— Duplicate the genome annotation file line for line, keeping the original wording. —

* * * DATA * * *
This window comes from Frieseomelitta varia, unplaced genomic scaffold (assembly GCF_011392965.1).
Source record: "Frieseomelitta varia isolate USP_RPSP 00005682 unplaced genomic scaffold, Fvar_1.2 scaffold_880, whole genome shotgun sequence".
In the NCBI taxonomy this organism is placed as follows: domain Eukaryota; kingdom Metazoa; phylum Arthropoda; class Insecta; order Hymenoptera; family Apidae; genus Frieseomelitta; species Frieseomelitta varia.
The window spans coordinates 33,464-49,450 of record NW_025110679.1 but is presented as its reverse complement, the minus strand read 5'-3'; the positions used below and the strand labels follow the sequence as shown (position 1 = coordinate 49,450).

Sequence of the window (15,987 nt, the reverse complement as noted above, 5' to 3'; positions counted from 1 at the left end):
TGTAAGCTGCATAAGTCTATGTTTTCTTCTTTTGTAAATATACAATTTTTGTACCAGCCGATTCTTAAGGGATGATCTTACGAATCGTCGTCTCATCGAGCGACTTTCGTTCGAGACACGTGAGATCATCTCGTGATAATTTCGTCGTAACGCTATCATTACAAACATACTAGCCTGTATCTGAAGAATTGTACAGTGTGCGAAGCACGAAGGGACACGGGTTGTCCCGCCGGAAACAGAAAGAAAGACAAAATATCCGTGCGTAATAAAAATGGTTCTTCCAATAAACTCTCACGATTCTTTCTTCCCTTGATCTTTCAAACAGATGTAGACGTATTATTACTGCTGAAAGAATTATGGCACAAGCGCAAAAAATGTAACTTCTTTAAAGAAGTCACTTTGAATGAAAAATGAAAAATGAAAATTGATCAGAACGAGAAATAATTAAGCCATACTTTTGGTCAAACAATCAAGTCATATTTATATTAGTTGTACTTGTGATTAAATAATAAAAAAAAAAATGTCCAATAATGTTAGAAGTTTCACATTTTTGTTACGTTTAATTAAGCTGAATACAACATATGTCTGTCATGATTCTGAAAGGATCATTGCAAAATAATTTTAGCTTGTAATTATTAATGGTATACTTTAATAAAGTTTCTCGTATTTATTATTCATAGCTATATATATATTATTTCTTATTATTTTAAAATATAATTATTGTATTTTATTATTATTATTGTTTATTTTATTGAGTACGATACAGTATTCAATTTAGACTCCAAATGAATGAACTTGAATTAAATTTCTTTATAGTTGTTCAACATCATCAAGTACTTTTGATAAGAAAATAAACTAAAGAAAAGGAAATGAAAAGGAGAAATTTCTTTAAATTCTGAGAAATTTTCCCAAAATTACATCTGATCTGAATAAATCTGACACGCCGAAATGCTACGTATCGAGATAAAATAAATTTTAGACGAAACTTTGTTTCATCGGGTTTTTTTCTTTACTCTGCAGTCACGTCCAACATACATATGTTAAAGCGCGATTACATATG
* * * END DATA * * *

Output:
This window comes from Frieseomelitta varia, unplaced genomic scaffold (assembly GCF_011392965.1).
Source record: "Frieseomelitta varia isolate USP_RPSP 00005682 unplaced genomic scaffold, Fvar_1.2 scaffold_880, whole genome shotgun sequence".
In the NCBI taxonomy this organism is placed as follows: domain Eukaryota; kingdom Metazoa; phylum Arthropoda; class Insecta; order Hymenoptera; family Apidae; genus Frieseomelitta; species Frieseomelitta varia.
The window spans coordinates 33,464-49,450 of record NW_025110679.1 but is presented as its reverse complement, the minus strand read 5'-3'; the positions used below and the strand labels follow the sequence as shown (position 1 = coordinate 49,450).

Sequence of the window (15,987 nt, the reverse complement as noted above, 5' to 3'; positions counted from 1 at the left end):
TGTAAGCTGCATAAGTCTATGTTTTCTTCTTTTGTAAATATACAATTTTTGTACCAGCCGATTCTTAAGGGATGATCTTACGAATCGTCGTCTCATCGAGCGACTTTCGTTCGAGACACGTGAGATCATCTCGTGATAATTTCGTCGTAACGCTATCATTACAAACATACTAGCCTGTATCTGAAGAATTGTACAGTGTGCGAAGCACGAAGGGACACGGGTTGTCCCGCCGGAAACAGAAAGAAAGACAAAATATCCGTGCGTAATAAAAATGGTTCTTCCAATAAACTCTCACGATTCTTTCTTCCCTTGATCTTTCAAACAGATGTAGACGTATTATTACTGCTGAAAGAATTATGGCACAAGCGCAAAAAATGTAACTTCTTTAAAGAAGTCACTTTGAATGAAAAATGAAAAATGAAAATTGATCAGAACGAGAAATAATTAAGCCATACTTTTGGTCAAACAATCAAGTCATATTTATATTAGTTGTACTTGTGATTAAATAATAAAAAAAAAAATGTCCAATAATGTTAGAAGTTTCACATTTTTGTTACGTTTAATTAAGCTGAATACAACATATGTCTGTCATGATTCTGAAAGGATCATTGCAAAATAATTTTAGCTTGTAATTATTAATGGTATACTTTAATAAAGTTTCTCGTATTTATTATTCATAGCTATATATATATTATTTCTTATTATTTTAAAATATAATTATTGTATTTTATTATTATTATTGTTTATTTTATTGAGTACGATACAGTATTCAATTTAGACTCCAAATGAATGAACTTGAATTAAATTTCTTTATAGTTGTTCAACATCATCAAGTACTTTTGATAAGAAAATAAACTAAAGAAAAGGAAATGAAAAGGAGAAATTTCTTTAAATTCTGAGAAATTTTCCCAAAATTACATCTGATCTGAATAAATCTGACACGCCGAAATGCTACGTATCGAGATAAAATAAATTTTAGACGAAACTTTGTTTCATCGGGTTTTTTTCTTTACTCTGCAGTCACGTCCAACATACATATGTTAAAGCGCGATTACATATG